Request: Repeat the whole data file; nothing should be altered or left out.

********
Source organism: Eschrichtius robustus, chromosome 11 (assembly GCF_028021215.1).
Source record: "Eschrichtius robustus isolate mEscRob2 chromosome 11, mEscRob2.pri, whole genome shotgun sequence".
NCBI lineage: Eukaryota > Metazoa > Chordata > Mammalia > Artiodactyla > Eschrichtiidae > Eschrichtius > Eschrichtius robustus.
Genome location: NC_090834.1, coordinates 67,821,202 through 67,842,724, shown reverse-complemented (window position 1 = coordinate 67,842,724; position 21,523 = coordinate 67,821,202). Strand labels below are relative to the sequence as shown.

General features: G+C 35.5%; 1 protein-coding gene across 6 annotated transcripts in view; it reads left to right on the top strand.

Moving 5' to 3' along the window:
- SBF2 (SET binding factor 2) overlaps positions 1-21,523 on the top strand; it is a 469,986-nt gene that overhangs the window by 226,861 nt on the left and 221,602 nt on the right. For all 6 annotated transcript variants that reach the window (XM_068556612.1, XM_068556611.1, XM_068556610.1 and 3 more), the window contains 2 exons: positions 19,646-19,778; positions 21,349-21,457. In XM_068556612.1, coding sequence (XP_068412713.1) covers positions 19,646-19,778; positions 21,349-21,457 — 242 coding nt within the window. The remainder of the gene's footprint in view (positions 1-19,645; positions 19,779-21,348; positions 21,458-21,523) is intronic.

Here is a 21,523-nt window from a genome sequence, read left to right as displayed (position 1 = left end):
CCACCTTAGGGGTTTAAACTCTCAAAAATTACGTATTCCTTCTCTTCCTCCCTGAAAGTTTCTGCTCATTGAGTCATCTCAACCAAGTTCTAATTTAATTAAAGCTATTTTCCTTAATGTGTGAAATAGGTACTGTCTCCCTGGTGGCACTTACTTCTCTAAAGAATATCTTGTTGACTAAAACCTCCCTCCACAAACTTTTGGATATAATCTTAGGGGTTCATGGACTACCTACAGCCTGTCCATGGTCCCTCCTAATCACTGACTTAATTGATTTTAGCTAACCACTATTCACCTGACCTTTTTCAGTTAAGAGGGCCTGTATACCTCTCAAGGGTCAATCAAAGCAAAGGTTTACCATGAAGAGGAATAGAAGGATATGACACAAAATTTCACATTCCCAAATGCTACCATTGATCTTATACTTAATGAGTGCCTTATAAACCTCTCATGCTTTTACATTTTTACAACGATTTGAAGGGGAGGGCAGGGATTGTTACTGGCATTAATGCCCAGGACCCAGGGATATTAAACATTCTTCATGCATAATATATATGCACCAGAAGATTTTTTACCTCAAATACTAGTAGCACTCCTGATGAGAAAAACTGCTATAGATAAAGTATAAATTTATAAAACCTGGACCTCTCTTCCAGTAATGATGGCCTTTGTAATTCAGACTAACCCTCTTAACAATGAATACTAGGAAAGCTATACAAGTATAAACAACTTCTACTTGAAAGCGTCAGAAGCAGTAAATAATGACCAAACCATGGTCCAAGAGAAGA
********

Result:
Source organism: Eschrichtius robustus, chromosome 11 (assembly GCF_028021215.1).
Source record: "Eschrichtius robustus isolate mEscRob2 chromosome 11, mEscRob2.pri, whole genome shotgun sequence".
NCBI lineage: Eukaryota > Metazoa > Chordata > Mammalia > Artiodactyla > Eschrichtiidae > Eschrichtius > Eschrichtius robustus.
Genome location: NC_090834.1, coordinates 67,821,202 through 67,842,724, shown reverse-complemented (window position 1 = coordinate 67,842,724; position 21,523 = coordinate 67,821,202). Strand labels below are relative to the sequence as shown.

General features: G+C 35.5%; 1 protein-coding gene across 6 annotated transcripts in view; it reads left to right on the top strand.

Moving 5' to 3' along the window:
- SBF2 (SET binding factor 2) overlaps positions 1-21,523 on the top strand; it is a 469,986-nt gene that overhangs the window by 226,861 nt on the left and 221,602 nt on the right. For all 6 annotated transcript variants that reach the window (XM_068556612.1, XM_068556611.1, XM_068556610.1 and 3 more), the window contains 2 exons: positions 19,646-19,778; positions 21,349-21,457. In XM_068556612.1, coding sequence (XP_068412713.1) covers positions 19,646-19,778; positions 21,349-21,457 — 242 coding nt within the window. The remainder of the gene's footprint in view (positions 1-19,645; positions 19,779-21,348; positions 21,458-21,523) is intronic.

Here is a 21,523-nt window from a genome sequence, read left to right as displayed (position 1 = left end):
CCACCTTAGGGGTTTAAACTCTCAAAAATTACGTATTCCTTCTCTTCCTCCCTGAAAGTTTCTGCTCATTGAGTCATCTCAACCAAGTTCTAATTTAATTAAAGCTATTTTCCTTAATGTGTGAAATAGGTACTGTCTCCCTGGTGGCACTTACTTCTCTAAAGAATATCTTGTTGACTAAAACCTCCCTCCACAAACTTTTGGATATAATCTTAGGGGTTCATGGACTACCTACAGCCTGTCCATGGTCCCTCCTAATCACTGACTTAATTGATTTTAGCTAACCACTATTCACCTGACCTTTTTCAGTTAAGAGGGCCTGTATACCTCTCAAGGGTCAATCAAAGCAAAGGTTTACCATGAAGAGGAATAGAAGGATATGACACAAAATTTCACATTCCCAAATGCTACCATTGATCTTATACTTAATGAGTGCCTTATAAACCTCTCATGCTTTTACATTTTTACAACGATTTGAAGGGGAGGGCAGGGATTGTTACTGGCATTAATGCCCAGGACCCAGGGATATTAAACATTCTTCATGCATAATATATATGCACCAGAAGATTTTTTACCTCAAATACTAGTAGCACTCCTGATGAGAAAAACTGCTATAGATAAAGTATAAATTTATAAAACCTGGACCTCTCTTCCAGTAATGATGGCCTTTGTAATTCAGACTAACCCTCTTAACAATGAATACTAGGAAAGCTATACAAGTATAAACAACTTCTACTTGAAAGCGTCAGAAGCAGTAAATAATGACCAAACCATGGTCCAAGAGAAGA